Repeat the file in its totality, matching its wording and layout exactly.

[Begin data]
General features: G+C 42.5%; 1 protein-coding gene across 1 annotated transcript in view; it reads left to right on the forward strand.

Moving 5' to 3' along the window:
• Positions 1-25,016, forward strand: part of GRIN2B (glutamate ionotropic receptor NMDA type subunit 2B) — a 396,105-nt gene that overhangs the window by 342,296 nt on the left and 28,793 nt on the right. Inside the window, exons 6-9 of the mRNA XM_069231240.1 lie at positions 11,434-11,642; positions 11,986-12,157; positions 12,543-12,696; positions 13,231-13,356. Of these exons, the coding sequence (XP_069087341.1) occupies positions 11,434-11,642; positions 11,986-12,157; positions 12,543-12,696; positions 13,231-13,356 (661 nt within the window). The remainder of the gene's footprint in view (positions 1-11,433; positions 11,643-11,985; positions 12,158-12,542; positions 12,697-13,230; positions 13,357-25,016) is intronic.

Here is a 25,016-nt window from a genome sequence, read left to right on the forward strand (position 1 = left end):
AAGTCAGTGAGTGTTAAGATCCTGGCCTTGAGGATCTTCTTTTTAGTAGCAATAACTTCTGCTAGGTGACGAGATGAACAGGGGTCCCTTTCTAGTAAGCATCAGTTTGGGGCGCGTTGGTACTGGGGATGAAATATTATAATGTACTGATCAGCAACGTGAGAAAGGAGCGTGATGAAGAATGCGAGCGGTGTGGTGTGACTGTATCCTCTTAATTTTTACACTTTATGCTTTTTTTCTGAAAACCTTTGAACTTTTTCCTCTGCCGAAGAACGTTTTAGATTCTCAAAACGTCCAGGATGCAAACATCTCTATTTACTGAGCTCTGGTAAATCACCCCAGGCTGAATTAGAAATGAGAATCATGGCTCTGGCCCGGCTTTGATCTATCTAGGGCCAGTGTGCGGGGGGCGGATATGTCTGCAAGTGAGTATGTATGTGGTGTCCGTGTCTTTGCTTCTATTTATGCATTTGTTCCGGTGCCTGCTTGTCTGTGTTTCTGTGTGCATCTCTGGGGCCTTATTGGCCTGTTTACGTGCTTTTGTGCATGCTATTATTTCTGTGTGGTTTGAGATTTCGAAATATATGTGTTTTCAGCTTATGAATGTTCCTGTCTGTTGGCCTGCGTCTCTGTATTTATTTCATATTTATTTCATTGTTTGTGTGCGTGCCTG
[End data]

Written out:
General features: G+C 42.5%; 1 protein-coding gene across 1 annotated transcript in view; it reads left to right on the forward strand.

Moving 5' to 3' along the window:
• Positions 1-25,016, forward strand: part of GRIN2B (glutamate ionotropic receptor NMDA type subunit 2B) — a 396,105-nt gene that overhangs the window by 342,296 nt on the left and 28,793 nt on the right. Inside the window, exons 6-9 of the mRNA XM_069231240.1 lie at positions 11,434-11,642; positions 11,986-12,157; positions 12,543-12,696; positions 13,231-13,356. Of these exons, the coding sequence (XP_069087341.1) occupies positions 11,434-11,642; positions 11,986-12,157; positions 12,543-12,696; positions 13,231-13,356 (661 nt within the window). The remainder of the gene's footprint in view (positions 1-11,433; positions 11,643-11,985; positions 12,158-12,542; positions 12,697-13,230; positions 13,357-25,016) is intronic.

Here is a 25,016-nt window from a genome sequence, read left to right on the forward strand (position 1 = left end):
AAGTCAGTGAGTGTTAAGATCCTGGCCTTGAGGATCTTCTTTTTAGTAGCAATAACTTCTGCTAGGTGACGAGATGAACAGGGGTCCCTTTCTAGTAAGCATCAGTTTGGGGCGCGTTGGTACTGGGGATGAAATATTATAATGTACTGATCAGCAACGTGAGAAAGGAGCGTGATGAAGAATGCGAGCGGTGTGGTGTGACTGTATCCTCTTAATTTTTACACTTTATGCTTTTTTTCTGAAAACCTTTGAACTTTTTCCTCTGCCGAAGAACGTTTTAGATTCTCAAAACGTCCAGGATGCAAACATCTCTATTTACTGAGCTCTGGTAAATCACCCCAGGCTGAATTAGAAATGAGAATCATGGCTCTGGCCCGGCTTTGATCTATCTAGGGCCAGTGTGCGGGGGGCGGATATGTCTGCAAGTGAGTATGTATGTGGTGTCCGTGTCTTTGCTTCTATTTATGCATTTGTTCCGGTGCCTGCTTGTCTGTGTTTCTGTGTGCATCTCTGGGGCCTTATTGGCCTGTTTACGTGCTTTTGTGCATGCTATTATTTCTGTGTGGTTTGAGATTTCGAAATATATGTGTTTTCAGCTTATGAATGTTCCTGTCTGTTGGCCTGCGTCTCTGTATTTATTTCATATTTATTTCATTGTTTGTGTGCGTGCCTG